by Kailey Hagen | Updated July 21, 2021 - First published on July 15, 2019
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Getting a perfect credit score is possible. You just have to take some specific steps to get there.
850. That's the best credit score you can have, according to FICO, the nation's most widely used credit scoring provider. Nearly 3 million Americans have achieved that impressive feat, and you can, too.
You don't need an 850 to get the best credit cards or lowest interest rates. A score of 700 or above is generally considered to be good, and a score of 800 or above is excellent. Some lenders may have slightly different thresholds -- but those are safe benchmarks.
There aren't any special secrets to joining the ranks of elite credit users. All you need to do is use credit wisely and understand how your score is calculated.
Here are six steps that will get you there.
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Late payments are the worst credit mistake you can make. A single 30-day late payment can drop a 780 FICO score by over 100 points. That's the difference between a good score and a fair one, and it could prevent you from getting the lowest interest rates on a loan or the best rewards credit cards.
Check the due date on your bills and always pay them on time. If you have trouble remembering, automate your payment so you don't have to remember it.
Reach out to the financial institution immediately if you know a payment is going to be late. It may agree to not report the late payment to the credit bureaus if you have a good history of paying on time.
You need to use some credit to have a credit history, but how much credit you use has a big impact on your score. Your credit utilization ratio is the percentage of available credit that you use each month.
Keep this under 30% whenever possible -- lower is better. This tells creditors that you're living comfortably within your means and that you don't have trouble paying your bills.
A high credit utilization ratio, on the other hand, indicates a heavy reliance on credit. That tells lenders there's a greater risk you could default on your loans.
A small portion of your credit score is based on your credit mix. There are two main types of credit: revolving and installment.
The most common type of revolving credit is credit cards. You have a monthly limit, but the amount you spend varies from one month to the next. Installment debts have a predictable monthly payment that you pay for a fixed period of time.
Creditors like to see that you have experience responsibly handling both types of credit. That doesn't mean you should run out and take out a loan you don't need. Credit mix is only 10% of your credit score. The other factors listed above matter far more.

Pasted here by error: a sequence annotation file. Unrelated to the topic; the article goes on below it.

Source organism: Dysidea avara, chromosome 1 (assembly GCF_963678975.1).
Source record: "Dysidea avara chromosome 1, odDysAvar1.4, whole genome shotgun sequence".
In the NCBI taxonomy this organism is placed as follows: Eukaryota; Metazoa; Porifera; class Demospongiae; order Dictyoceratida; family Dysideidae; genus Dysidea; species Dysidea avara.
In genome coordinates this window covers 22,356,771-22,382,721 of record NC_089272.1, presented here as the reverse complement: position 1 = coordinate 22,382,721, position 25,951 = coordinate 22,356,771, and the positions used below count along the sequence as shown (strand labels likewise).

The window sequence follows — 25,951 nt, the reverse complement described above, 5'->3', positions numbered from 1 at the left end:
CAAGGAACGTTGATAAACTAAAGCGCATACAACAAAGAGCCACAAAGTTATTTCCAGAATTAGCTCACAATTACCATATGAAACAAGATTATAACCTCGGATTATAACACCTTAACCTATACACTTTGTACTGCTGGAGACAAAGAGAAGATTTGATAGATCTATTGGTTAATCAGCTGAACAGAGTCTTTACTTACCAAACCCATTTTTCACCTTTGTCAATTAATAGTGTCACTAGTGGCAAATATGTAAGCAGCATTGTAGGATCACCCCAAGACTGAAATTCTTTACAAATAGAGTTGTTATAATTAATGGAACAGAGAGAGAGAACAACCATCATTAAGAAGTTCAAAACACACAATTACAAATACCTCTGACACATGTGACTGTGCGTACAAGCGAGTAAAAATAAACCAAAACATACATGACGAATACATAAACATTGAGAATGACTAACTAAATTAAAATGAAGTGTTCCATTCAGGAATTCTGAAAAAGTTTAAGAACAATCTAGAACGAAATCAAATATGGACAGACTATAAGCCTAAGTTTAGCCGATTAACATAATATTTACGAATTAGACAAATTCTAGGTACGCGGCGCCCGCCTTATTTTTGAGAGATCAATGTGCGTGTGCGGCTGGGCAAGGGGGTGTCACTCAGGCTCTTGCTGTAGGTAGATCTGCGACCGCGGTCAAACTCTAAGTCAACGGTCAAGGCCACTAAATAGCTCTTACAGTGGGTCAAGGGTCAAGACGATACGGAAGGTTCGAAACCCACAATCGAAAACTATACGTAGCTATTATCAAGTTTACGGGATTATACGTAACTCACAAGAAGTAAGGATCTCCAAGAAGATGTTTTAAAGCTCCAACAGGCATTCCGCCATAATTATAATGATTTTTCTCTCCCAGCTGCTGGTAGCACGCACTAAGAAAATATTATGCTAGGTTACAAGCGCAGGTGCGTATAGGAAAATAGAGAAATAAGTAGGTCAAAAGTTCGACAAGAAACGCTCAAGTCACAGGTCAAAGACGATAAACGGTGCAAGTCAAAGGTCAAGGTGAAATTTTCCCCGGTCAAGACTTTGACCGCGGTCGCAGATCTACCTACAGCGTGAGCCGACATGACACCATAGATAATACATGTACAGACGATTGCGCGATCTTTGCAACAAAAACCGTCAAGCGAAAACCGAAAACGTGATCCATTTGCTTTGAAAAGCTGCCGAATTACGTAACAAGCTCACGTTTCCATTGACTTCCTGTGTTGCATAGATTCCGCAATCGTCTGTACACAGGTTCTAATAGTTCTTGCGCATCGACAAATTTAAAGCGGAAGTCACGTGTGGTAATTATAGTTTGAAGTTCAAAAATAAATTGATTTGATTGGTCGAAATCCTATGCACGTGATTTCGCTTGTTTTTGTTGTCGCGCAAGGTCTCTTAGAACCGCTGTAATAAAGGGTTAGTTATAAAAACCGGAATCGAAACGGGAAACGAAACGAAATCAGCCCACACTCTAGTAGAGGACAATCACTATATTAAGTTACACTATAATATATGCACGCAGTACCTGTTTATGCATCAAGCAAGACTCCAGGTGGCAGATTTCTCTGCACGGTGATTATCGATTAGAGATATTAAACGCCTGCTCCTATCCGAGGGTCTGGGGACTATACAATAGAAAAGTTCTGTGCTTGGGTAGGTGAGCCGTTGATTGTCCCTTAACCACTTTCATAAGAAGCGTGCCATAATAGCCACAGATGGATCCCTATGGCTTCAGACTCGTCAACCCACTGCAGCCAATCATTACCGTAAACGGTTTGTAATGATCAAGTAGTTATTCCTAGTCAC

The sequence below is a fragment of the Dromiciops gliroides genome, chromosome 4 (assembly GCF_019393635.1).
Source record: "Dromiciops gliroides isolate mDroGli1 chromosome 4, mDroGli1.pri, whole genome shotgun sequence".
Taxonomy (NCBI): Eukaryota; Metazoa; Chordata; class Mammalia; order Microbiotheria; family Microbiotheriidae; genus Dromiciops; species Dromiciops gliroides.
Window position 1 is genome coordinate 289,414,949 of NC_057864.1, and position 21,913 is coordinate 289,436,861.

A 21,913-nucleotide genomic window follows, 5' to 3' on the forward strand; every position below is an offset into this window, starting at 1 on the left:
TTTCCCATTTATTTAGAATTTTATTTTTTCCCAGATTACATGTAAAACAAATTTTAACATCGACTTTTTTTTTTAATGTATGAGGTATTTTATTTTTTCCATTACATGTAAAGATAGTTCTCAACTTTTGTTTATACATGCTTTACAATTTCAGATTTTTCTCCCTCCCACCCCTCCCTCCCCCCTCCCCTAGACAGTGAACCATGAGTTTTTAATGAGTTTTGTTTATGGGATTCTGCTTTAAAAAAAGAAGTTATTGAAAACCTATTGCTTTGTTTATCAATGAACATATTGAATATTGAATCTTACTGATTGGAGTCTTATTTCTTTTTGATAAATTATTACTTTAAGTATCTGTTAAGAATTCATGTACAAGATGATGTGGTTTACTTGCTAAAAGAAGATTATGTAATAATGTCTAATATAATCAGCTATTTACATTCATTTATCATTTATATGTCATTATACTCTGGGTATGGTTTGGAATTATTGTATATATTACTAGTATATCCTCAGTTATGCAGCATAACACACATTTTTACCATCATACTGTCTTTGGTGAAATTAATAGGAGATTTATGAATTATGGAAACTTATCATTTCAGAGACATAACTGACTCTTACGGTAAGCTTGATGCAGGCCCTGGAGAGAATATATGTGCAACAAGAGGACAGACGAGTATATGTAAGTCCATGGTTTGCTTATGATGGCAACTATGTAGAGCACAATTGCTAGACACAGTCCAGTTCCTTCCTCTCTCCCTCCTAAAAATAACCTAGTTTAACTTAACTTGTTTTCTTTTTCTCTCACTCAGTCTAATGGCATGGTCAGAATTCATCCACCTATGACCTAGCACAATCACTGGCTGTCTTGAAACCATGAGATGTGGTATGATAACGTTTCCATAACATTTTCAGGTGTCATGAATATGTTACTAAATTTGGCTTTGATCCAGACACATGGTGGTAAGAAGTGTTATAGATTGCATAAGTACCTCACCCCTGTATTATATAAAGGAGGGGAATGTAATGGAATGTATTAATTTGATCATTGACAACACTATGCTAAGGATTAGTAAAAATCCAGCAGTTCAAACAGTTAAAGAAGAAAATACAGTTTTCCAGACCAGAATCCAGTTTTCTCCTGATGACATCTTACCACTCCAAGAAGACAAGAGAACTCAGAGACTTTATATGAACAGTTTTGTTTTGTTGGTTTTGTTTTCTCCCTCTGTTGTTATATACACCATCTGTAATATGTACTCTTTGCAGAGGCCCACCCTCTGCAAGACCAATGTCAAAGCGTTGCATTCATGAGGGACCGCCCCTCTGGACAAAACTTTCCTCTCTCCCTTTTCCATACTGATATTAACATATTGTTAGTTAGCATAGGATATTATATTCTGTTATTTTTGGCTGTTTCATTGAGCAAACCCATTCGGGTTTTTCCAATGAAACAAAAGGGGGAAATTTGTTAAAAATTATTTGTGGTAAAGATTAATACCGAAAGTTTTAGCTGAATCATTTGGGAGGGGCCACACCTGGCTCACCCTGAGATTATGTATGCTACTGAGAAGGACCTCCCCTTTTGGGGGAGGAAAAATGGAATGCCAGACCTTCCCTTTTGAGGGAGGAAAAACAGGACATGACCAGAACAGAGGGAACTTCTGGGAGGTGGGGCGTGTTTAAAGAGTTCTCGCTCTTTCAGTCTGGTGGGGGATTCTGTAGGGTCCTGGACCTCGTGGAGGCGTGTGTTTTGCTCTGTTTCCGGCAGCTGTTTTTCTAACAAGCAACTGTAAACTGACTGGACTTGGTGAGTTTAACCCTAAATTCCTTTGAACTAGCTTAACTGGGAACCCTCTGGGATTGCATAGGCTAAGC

Every time you apply for new credit, whether it's a credit card or a loan, the lender does a hard credit check. This drops your score by a few points. That won't be a problem if your application is approved. If you apply for new credit and are denied frequently, however, it can take a toll on your score.
Credit scoring models understand that it's normal to shop around for new lines of credit, so they usually consider any hard inquiries that take place within a 30- to 45-day period as a single inquiry. If you're credit shopping, make sure you get all your applications in during this window. Avoid applying for new credit after this or you'll have another hard inquiry on your report.
Credit scoring models also look at your average credit account age when calculating your score. It seems strange to hold onto an old credit card you no longer use. But if you've had it for years, leaving it open can boost your average account age -- even if you never use the card.
You have to consider each credit account differently. If you have a card that charges a high annual fee, you're better off closing it even if your credit score takes a slight hit.
Your credit report is your financial report card, but that doesn't mean it's always accurate. Financial institutions make errors, like forgetting to report a recently closed account to the credit bureaus or confusing you with another person who has a similar name. Identity thieves can also rack up fraudulent charges in your name.
Make sure your credit report is an accurate reflection of your credit history by checking your reports once per year through AnnualCreditReport.com. You get one free report per year from each of the three bureaus. Look them over for any outdated or incorrect information or any accounts you don't recognize.
If you find any errors, reach out to the credit bureau and financial institution associated with the account immediately. Place a fraud alert on your account if you believe you're a victim of identity theft. Creditors will take extra precautions to verify your identity before opening new accounts in your name.
If you follow the six steps above, your credit score will rise over time. And if you're diligent enough, you may even be one of the lucky few that has a perfect credit score.
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